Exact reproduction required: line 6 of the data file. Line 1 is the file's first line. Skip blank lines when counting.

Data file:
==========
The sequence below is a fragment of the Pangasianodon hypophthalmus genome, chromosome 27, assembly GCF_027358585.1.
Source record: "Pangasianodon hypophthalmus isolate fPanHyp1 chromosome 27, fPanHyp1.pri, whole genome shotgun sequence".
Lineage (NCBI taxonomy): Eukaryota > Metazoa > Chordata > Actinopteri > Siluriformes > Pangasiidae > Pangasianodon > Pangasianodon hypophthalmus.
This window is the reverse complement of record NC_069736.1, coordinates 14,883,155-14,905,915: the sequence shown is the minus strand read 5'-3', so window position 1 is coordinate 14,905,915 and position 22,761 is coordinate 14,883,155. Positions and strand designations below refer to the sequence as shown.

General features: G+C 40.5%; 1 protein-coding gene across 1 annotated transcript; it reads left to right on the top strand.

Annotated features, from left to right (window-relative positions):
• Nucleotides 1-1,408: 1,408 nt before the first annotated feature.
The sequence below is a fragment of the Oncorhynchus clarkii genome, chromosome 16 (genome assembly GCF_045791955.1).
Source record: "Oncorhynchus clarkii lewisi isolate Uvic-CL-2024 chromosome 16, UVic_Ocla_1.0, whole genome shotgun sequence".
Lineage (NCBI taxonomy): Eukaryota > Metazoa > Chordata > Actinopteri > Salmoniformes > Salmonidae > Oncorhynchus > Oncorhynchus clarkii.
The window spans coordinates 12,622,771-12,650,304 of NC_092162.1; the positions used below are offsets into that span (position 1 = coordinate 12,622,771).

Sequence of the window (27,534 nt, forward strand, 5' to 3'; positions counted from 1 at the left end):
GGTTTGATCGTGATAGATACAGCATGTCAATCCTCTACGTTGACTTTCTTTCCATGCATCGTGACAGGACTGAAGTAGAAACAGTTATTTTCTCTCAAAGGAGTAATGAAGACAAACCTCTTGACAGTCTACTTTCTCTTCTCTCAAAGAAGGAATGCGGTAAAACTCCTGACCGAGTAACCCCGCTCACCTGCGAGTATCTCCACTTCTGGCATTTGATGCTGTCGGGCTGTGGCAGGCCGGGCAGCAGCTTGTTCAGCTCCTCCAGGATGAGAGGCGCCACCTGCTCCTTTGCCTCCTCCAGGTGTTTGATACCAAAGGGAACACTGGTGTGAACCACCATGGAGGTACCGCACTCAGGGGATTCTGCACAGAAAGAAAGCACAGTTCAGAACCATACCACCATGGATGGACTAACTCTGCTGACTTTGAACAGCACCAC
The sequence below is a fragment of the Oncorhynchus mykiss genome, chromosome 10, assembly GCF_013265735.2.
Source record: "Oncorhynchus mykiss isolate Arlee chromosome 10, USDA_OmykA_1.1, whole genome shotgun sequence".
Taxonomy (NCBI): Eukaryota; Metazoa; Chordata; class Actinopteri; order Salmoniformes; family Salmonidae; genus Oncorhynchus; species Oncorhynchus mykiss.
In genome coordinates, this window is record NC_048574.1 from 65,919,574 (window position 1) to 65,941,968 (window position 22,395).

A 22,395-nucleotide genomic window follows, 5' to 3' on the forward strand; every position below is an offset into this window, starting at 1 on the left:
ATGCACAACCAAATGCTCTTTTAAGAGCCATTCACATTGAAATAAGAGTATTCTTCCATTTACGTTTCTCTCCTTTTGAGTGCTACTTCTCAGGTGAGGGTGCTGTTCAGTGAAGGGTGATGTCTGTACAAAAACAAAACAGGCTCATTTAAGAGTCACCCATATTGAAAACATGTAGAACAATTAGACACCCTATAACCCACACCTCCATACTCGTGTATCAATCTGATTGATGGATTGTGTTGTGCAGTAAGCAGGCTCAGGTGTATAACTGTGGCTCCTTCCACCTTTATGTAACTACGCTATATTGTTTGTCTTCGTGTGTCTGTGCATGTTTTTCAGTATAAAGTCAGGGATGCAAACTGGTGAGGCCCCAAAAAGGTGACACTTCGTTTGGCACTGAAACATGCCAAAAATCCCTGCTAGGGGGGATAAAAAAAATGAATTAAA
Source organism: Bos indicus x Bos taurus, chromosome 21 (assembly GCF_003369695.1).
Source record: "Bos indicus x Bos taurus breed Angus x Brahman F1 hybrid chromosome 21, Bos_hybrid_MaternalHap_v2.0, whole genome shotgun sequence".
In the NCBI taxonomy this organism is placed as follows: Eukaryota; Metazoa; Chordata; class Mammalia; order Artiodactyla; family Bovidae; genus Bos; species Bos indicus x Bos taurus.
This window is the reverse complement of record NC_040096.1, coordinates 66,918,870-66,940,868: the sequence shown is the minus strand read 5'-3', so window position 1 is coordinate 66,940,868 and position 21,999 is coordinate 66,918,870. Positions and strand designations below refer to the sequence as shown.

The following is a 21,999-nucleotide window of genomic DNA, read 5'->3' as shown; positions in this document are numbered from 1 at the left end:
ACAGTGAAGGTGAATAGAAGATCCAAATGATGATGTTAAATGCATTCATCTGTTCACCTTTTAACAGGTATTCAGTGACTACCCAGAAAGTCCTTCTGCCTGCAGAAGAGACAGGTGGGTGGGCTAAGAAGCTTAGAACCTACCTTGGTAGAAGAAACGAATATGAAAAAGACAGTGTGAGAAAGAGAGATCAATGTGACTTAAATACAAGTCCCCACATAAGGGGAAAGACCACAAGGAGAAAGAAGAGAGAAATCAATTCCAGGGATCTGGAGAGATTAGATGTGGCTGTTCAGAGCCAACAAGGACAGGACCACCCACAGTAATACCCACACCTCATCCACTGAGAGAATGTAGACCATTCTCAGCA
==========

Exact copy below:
Annotated features, from left to right (window-relative positions):